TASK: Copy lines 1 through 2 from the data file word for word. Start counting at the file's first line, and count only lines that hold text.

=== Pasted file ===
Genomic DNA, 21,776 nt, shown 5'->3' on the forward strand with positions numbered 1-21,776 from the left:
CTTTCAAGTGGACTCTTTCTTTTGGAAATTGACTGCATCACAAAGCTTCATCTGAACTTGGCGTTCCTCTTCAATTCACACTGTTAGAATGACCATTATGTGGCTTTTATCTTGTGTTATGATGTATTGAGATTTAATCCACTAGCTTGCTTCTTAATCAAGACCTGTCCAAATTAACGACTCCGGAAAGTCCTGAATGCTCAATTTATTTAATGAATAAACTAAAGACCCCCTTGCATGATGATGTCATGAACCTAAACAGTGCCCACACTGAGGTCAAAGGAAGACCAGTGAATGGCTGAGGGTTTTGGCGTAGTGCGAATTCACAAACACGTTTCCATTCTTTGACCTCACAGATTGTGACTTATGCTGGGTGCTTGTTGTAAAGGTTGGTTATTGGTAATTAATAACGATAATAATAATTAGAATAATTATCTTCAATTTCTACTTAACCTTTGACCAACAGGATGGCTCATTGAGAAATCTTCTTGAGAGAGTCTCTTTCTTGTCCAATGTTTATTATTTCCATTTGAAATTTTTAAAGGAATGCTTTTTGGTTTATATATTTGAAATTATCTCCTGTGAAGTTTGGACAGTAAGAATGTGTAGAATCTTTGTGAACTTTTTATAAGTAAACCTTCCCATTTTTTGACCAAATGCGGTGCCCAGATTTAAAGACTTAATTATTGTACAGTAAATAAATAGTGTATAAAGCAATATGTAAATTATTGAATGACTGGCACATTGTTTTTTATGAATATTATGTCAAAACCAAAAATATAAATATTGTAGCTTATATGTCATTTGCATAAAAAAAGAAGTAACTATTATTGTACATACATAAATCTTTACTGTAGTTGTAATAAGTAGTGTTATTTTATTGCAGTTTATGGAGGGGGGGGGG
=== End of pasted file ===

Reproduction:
Genomic DNA, 21,776 nt, shown 5'->3' on the forward strand with positions numbered 1-21,776 from the left:
CTTTCAAGTGGACTCTTTCTTTTGGAAATTGACTGCATCACAAAGCTTCATCTGAACTTGGCGTTCCTCTTCAATTCACACTGTTAGAATGACCATTATGTGGCTTTTATCTTGTGTTATGATGTATTGAGATTTAATCCACTAGCTTGCTTCTTAATCAAGACCTGTCCAAATTAACGACTCCGGAAAGTCCTGAATGCTCAATTTATTTAATGAATAAACTAAAGACCCCCTTGCATGATGATGTCATGAACCTAAACAGTGCCCACACTGAGGTCAAAGGAAGACCAGTGAATGGCTGAGGGTTTTGGCGTAGTGCGAATTCACAAACACGTTTCCATTCTTTGACCTCACAGATTGTGACTTATGCTGGGTGCTTGTTGTAAAGGTTGGTTATTGGTAATTAATAACGATAATAATAATTAGAATAATTATCTTCAATTTCTACTTAACCTTTGACCAACAGGATGGCTCATTGAGAAATCTTCTTGAGAGAGTCTCTTTCTTGTCCAATGTTTATTATTTCCATTTGAAATTTTTAAAGGAATGCTTTTTGGTTTATATATTTGAAATTATCTCCTGTGAAGTTTGGACAGTAAGAATGTGTAGAATCTTTGTGAACTTTTTATAAGTAAACCTTCCCATTTTTTGACCAAATGCGGTGCCCAGATTTAAAGACTTAATTATTGTACAGTAAATAAATAGTGTATAAAGCAATATGTAAATTATTGAATGACTGGCACATTGTTTTTTATGAATATTATGTCAAAACCAAAAATATAAATATTGTAGCTTATATGTCATTTGCATAAAAAAAGAAGTAACTATTATTGTACATACATAAATCTTTACTGTAGTTGTAATAAGTAGTGTTATTTTATTGCAGTTTATGGAGGGGGGGGGG